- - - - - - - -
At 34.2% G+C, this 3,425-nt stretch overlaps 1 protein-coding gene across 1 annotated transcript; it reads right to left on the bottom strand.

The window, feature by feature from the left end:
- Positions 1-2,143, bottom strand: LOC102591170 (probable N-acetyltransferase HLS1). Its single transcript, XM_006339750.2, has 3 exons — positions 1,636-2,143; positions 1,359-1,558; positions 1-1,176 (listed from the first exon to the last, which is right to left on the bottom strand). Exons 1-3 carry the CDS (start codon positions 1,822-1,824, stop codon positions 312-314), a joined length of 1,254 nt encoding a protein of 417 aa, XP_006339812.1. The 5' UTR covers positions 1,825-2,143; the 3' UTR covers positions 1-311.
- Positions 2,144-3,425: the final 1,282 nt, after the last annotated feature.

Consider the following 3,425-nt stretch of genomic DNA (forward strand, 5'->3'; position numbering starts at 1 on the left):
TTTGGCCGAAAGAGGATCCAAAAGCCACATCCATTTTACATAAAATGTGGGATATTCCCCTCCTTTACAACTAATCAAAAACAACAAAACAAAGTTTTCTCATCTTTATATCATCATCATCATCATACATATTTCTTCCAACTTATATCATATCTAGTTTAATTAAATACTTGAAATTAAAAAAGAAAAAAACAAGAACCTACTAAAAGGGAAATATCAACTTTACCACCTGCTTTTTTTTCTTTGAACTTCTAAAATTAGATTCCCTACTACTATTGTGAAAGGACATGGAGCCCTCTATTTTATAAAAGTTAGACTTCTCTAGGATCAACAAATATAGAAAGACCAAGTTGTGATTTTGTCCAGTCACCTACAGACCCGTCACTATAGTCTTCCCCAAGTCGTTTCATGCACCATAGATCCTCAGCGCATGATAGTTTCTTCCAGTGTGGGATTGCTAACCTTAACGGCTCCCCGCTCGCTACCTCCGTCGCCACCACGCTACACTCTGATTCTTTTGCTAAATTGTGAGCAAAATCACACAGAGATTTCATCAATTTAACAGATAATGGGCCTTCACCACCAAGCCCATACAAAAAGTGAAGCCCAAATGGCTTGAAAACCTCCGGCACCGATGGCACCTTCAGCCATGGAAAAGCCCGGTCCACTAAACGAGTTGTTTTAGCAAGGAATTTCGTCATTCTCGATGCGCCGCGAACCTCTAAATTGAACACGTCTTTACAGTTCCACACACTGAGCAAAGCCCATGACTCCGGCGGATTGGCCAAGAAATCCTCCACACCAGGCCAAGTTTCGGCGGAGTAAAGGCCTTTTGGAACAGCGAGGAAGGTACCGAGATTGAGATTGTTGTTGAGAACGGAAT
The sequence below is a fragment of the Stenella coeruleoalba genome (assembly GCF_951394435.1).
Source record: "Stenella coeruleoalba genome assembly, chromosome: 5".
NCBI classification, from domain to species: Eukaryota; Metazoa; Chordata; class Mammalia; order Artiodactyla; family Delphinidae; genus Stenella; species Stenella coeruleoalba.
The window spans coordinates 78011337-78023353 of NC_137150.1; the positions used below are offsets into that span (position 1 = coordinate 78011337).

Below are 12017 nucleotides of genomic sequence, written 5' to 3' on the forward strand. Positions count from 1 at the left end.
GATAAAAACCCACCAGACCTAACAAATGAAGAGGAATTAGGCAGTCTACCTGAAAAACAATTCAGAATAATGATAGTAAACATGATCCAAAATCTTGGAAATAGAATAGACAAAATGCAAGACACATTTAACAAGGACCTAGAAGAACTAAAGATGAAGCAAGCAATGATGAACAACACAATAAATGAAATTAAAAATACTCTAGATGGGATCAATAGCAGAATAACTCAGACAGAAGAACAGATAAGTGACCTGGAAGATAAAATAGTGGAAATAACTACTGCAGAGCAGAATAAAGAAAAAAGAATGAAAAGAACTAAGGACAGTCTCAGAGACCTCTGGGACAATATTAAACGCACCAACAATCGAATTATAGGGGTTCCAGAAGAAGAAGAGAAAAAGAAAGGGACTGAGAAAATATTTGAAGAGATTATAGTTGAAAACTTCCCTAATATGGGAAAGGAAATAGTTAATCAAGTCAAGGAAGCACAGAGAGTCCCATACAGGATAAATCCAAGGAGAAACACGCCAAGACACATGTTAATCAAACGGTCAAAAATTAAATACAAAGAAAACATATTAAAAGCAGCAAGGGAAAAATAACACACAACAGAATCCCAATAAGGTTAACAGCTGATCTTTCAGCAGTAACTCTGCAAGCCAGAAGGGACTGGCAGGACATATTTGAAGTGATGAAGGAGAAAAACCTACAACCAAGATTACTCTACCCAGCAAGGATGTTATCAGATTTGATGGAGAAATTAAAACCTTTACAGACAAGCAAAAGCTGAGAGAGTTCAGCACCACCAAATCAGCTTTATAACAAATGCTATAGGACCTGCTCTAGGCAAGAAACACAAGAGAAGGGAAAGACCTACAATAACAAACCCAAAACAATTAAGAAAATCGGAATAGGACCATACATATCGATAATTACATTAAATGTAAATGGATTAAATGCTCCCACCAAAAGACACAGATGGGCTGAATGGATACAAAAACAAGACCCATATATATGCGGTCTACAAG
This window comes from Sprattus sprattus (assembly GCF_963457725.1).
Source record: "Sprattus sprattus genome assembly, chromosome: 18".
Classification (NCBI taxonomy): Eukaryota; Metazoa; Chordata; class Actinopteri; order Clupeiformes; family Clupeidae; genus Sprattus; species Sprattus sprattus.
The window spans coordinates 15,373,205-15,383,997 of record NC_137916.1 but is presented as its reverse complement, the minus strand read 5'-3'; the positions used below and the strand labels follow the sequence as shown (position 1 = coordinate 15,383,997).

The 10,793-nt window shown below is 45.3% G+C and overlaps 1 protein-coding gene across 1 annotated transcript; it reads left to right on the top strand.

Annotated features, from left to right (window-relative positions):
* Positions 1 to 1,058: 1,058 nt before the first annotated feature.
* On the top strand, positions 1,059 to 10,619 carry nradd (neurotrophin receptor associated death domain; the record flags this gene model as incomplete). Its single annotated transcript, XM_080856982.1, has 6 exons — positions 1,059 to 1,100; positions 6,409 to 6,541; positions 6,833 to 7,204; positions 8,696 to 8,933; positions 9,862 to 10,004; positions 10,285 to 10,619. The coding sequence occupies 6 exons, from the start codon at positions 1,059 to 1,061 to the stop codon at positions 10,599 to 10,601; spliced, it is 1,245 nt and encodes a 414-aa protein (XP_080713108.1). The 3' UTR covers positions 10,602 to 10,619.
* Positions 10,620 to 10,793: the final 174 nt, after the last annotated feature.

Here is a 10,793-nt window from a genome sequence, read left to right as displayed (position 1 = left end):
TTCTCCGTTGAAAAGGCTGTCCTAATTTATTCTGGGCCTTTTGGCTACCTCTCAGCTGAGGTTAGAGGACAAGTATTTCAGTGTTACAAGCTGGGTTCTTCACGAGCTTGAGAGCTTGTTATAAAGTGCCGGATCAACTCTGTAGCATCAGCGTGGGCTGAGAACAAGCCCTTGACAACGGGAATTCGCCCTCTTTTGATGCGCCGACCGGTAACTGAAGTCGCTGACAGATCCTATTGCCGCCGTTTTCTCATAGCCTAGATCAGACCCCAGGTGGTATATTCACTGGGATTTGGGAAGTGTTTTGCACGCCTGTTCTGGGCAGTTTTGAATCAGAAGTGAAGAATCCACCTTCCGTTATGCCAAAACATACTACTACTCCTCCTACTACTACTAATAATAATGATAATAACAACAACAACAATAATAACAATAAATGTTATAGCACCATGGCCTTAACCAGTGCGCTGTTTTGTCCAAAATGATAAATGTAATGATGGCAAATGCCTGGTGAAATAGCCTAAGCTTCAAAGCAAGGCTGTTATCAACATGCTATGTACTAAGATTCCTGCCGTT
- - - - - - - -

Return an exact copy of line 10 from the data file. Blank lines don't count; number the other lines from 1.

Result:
The window spans coordinates 78011337-78023353 of NC_137150.1; the positions used below are offsets into that span (position 1 = coordinate 78011337).